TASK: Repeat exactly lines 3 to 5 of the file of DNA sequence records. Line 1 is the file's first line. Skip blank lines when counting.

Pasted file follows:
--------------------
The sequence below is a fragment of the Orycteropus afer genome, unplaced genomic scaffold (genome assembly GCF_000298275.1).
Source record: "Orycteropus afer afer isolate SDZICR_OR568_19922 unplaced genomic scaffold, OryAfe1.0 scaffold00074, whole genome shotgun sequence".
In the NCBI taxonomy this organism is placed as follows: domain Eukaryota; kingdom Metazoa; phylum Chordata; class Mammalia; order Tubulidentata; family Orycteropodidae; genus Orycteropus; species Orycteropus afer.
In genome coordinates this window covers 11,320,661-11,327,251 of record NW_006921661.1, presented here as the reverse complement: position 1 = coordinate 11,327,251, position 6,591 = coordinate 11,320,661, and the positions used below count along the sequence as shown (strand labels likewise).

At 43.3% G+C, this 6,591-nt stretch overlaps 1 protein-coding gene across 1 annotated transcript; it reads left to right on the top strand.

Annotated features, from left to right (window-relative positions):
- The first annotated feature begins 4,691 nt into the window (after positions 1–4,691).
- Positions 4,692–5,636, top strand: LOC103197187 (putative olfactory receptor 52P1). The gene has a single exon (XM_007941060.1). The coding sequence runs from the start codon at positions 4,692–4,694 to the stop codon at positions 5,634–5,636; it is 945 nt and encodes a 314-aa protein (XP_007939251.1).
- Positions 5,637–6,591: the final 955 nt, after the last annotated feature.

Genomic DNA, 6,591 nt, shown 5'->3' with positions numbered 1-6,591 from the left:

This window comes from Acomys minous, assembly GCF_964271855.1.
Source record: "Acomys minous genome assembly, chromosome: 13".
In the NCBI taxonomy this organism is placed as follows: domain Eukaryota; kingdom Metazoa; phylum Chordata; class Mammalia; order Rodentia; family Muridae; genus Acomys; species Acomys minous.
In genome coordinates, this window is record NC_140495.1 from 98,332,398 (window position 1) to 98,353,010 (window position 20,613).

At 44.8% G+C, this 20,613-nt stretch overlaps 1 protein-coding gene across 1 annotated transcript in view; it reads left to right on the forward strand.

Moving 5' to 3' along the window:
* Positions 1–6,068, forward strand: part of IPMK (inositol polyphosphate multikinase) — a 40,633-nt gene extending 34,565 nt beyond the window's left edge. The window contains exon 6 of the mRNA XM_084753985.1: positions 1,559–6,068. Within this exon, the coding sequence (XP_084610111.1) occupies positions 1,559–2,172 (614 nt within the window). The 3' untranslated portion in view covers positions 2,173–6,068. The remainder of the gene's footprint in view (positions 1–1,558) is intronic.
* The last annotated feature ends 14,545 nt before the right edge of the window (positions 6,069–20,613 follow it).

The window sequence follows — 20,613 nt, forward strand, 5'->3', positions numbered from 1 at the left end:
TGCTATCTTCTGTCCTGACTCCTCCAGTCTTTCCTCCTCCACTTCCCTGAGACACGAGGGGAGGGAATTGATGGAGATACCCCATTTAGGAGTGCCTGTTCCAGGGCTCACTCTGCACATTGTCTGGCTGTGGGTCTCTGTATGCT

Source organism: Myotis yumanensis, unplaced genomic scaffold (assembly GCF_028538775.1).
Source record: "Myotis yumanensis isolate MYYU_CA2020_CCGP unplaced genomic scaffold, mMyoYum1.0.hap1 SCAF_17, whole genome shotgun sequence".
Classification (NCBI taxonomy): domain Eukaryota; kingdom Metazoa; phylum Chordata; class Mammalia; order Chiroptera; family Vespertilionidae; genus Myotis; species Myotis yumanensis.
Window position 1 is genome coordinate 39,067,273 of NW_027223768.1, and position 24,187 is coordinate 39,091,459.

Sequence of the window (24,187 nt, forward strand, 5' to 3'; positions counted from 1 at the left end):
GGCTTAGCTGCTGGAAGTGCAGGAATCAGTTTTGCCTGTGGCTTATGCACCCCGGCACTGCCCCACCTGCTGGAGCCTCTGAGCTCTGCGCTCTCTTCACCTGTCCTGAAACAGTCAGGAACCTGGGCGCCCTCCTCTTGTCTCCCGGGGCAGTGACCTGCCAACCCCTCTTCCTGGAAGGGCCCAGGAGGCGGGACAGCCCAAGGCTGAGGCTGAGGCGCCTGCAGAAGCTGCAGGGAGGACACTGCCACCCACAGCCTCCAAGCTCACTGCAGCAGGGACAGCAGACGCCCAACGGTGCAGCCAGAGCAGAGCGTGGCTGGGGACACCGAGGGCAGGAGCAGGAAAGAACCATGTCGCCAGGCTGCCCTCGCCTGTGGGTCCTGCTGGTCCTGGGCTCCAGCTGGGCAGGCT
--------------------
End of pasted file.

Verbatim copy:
In the NCBI taxonomy this organism is placed as follows: domain Eukaryota; kingdom Metazoa; phylum Chordata; class Mammalia; order Tubulidentata; family Orycteropodidae; genus Orycteropus; species Orycteropus afer.
In genome coordinates this window covers 11,320,661-11,327,251 of record NW_006921661.1, presented here as the reverse complement: position 1 = coordinate 11,327,251, position 6,591 = coordinate 11,320,661, and the positions used below count along the sequence as shown (strand labels likewise).

At 43.3% G+C, this 6,591-nt stretch overlaps 1 protein-coding gene across 1 annotated transcript; it reads left to right on the top strand.